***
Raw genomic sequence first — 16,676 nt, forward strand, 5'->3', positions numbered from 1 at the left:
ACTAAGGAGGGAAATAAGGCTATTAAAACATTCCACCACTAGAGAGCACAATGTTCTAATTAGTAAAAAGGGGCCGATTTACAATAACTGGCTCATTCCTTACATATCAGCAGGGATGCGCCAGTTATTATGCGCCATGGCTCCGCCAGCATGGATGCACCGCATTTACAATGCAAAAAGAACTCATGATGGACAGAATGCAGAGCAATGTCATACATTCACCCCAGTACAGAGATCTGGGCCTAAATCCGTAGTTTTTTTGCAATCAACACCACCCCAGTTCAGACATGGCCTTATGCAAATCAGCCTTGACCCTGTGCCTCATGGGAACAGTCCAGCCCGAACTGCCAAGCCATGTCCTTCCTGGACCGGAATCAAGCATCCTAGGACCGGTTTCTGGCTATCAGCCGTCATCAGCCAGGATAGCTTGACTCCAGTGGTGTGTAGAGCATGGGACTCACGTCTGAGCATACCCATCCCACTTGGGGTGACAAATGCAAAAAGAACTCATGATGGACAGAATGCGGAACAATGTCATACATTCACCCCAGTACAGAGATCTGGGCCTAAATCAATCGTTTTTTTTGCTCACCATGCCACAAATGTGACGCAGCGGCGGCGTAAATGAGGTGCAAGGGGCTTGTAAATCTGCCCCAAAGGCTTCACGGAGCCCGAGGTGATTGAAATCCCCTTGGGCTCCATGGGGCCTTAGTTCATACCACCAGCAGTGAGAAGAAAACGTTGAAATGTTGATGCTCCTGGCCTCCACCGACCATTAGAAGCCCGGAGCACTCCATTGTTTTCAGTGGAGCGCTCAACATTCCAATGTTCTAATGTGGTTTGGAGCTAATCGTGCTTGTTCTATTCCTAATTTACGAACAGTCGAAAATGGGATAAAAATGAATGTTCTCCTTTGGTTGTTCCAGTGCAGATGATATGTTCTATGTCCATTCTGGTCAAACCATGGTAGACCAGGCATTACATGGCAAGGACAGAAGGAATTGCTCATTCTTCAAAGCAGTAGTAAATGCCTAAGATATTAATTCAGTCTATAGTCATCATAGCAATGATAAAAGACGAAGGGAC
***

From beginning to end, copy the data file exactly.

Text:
Raw genomic sequence first — 16,676 nt, forward strand, 5'->3', positions numbered from 1 at the left:
ACTAAGGAGGGAAATAAGGCTATTAAAACATTCCACCACTAGAGAGCACAATGTTCTAATTAGTAAAAAGGGGCCGATTTACAATAACTGGCTCATTCCTTACATATCAGCAGGGATGCGCCAGTTATTATGCGCCATGGCTCCGCCAGCATGGATGCACCGCATTTACAATGCAAAAAGAACTCATGATGGACAGAATGCAGAGCAATGTCATACATTCACCCCAGTACAGAGATCTGGGCCTAAATCCGTAGTTTTTTTGCAATCAACACCACCCCAGTTCAGACATGGCCTTATGCAAATCAGCCTTGACCCTGTGCCTCATGGGAACAGTCCAGCCCGAACTGCCAAGCCATGTCCTTCCTGGACCGGAATCAAGCATCCTAGGACCGGTTTCTGGCTATCAGCCGTCATCAGCCAGGATAGCTTGACTCCAGTGGTGTGTAGAGCATGGGACTCACGTCTGAGCATACCCATCCCACTTGGGGTGACAAATGCAAAAAGAACTCATGATGGACAGAATGCGGAACAATGTCATACATTCACCCCAGTACAGAGATCTGGGCCTAAATCAATCGTTTTTTTTGCTCACCATGCCACAAATGTGACGCAGCGGCGGCGTAAATGAGGTGCAAGGGGCTTGTAAATCTGCCCCAAAGGCTTCACGGAGCCCGAGGTGATTGAAATCCCCTTGGGCTCCATGGGGCCTTAGTTCATACCACCAGCAGTGAGAAGAAAACGTTGAAATGTTGATGCTCCTGGCCTCCACCGACCATTAGAAGCCCGGAGCACTCCATTGTTTTCAGTGGAGCGCTCAACATTCCAATGTTCTAATGTGGTTTGGAGCTAATCGTGCTTGTTCTATTCCTAATTTACGAACAGTCGAAAATGGGATAAAAATGAATGTTCTCCTTTGGTTGTTCCAGTGCAGATGATATGTTCTATGTCCATTCTGGTCAAACCATGGTAGACCAGGCATTACATGGCAAGGACAGAAGGAATTGCTCATTCTTCAAAGCAGTAGTAAATGCCTAAGATATTAATTCAGTCTATAGTCATCATAGCAATGATAAAAGACGAAGGGAC